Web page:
Lahore Royal Court

Following the era of the Sikh Misls (Sikh confederacies) of the 18th century and leading into the early parts of the 19th century as Maharaja Ranjit Singh consolidated his Empire, we do not find mention of Sikhs wearing helmets, either in early accounts or images.

Their dress is extremely scanty: a pair of long blue drawers, and a kind of checkered plaid, a part of which is fastened round the waist, and ther other thrown over the shoulder, with a mean turban form their clothing and equipage. The chiefs are distinguished by wearing some heavy gold bracelets on their wrists, and sometimes a chain of the same metal bound round their turbans, and by being mounted on better horses: otherwise no distinction appears amongst them. (Forster, 1798) [1]

Sikh horsemen, ca. 1814-15

Their horsemen use swords and spears, and most of them now carry matchlocks, though some still use the bow and arrow ; a species of arms, for excellence in the use of which their forefathers were celebrated, and which their descendants appear to abandon with great reluctance. (Malcom, 1812) [2]

This was a time when the Sikh Kingdom of Lahore was fairly isolated from the outside world including that of European explorers and travellers. Although the area of Punjab south of the Sutlej river was open to British travellers, north of the Sutlej river in the lands under Maharaja Ranjit Singh, little was known or had been seen.

The first major shift in this isolation occurred with the meeting between Maharaja Ranjit Singh and the British Governor General of India, Lord William Bentinck on the banks of the Sutlej river at Ropar in October 1831. With this meeting came a gradual shift in Maharaja Ranjit Singhs policy of isolation and the slow but steady procession of travellers to the Lahore Kingdom began in the 1830’s, providing first hand eyewitness accounts of Sikhs wearing helmets, both in the Royal Courts as well as in the army.

W.G. Osborne the Military Secretary to the Governor-General of India Lord Auckland who visited the Sikh Kingdom in May 1838 provided the following detailed description of one of the members of the royal court, Raja Suchet Singh, brother of minister Dhian Singh:

He is high in Runjeet's favour, as well as much respected and admired by all the Sikhs, and about twenty-eight years of age. His dress was magnificent; a helmet or scull cap of bright polished steel inlaid with gold, and a deep fringe of chain mail, of the same material reached to his shoulders, three plumes of black heron's feathers waving on his crest, and three shawls of lilac, white, and scarlet, twisted very round and tight, interlaced with one another and gathered round the edge of the helmet, a chelenk of rubies and diamonds on his forehead. (Osborne, 1840) [3]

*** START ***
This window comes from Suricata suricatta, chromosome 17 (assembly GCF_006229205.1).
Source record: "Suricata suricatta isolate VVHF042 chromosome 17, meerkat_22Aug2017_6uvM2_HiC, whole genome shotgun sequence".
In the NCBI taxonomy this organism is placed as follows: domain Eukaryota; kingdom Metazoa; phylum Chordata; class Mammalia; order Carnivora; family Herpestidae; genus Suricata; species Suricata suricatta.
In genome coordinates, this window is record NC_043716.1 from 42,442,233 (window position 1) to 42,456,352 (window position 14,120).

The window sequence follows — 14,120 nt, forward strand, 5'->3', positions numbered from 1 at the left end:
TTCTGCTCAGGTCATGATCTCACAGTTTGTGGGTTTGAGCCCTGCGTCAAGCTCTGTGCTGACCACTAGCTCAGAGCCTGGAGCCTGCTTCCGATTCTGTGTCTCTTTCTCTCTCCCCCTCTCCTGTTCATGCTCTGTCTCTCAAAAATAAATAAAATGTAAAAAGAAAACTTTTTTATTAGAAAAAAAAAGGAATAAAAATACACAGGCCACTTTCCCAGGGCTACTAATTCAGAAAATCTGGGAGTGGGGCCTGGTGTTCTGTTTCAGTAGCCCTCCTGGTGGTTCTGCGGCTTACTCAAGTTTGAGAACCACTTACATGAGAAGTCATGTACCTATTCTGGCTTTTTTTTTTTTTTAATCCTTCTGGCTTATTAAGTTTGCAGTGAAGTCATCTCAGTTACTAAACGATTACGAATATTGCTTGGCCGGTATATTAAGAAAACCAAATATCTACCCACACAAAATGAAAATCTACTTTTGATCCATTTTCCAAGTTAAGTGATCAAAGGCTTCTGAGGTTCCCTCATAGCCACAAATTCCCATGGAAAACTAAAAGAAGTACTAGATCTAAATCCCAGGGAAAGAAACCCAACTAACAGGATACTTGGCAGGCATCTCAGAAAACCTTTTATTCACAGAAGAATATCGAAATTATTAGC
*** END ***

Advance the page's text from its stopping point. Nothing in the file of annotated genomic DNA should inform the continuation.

In describing this Indo-Persian style helmet with it’s kalgi plumed apex, Osborne provides important details of how turban material was tied around the edge of the helmet. This same style of helmet with turban material wrapped around it was also depicted in a drawing done by Osborne of Raja Sher Singh.

Sher Singh, Osborne

Sher Singh, Vigne

Baron Charles Hugel who visited Lahore in 1836 provides another description of Rajah Suchet Singh’s helmet:

Kushal Singh, the Jemidar, and Raja Sushet Singh, were the only state officers present. The last, a very fine distinguished man, wore a black and gold enameled helmet with the visor open, and ornamented with three large black herons feathers. (Hugel, 1845) [4]

The ‘visor open’ in Hugel’s description refers to the Indo-Persian helmets nasal-guard in the raised position.

The member of the Lahore Royal Court most often depicted wearing a helmet is Maharaja Ranjit Singh’s step-son Raja Sher Singh. From early drawings of the Raja by Osborne and Vigne done between 1836 to 1838 we see Sher Singh wearing a Indo-Persian style helmet with turban material wrapped around it’s lower edges. When Sher Singh eventually succeeded to the throne of the Sikh Kingdom in 1841 we still find images of the Maharaja wearing a helmet including the famous drawing by Prince Soltykoff of Maharaja Sher Singh and his entourage as well as a painting done by a native artist showing Maharaja Sher Singh on horseback with a helmet.

In the latter era of the Sikh Kingdom another member of the Royal Court, Raja Lal Singh has also been depicted wearing a helmet. Raja Lal Singh who was appointed Chief Minister in December 1845 and who led Sikh forces against the British during the First Anglo-Sikh War appears in two different drawings wearing French cuirass body armour as previously worn in Maharaja Ranjit Singh’s French General Allard’s Curassiers cavalry regiment and a Indo-Persian style helmet.

Raja Dhian Singh, Maharaja Ranjit Singh’s Prime Minister also wore a unique type of helmet and details of this are covered in the section on Turban Helmets.


1. George Forster, A Journey from Bengal to England, Volume I (London: 1798), 290-291

2. John Malcolm, Sketch of the Sikhs (London: 1812), 141

3. W. G. Osborne, The Court and Camp of Runjeet Sing (London: 1840) 62-63

4. Baron Charles Hugel, Major T. B. Jervis, Translator, Travels in Kashmir and the Panjab (London: 1845), 301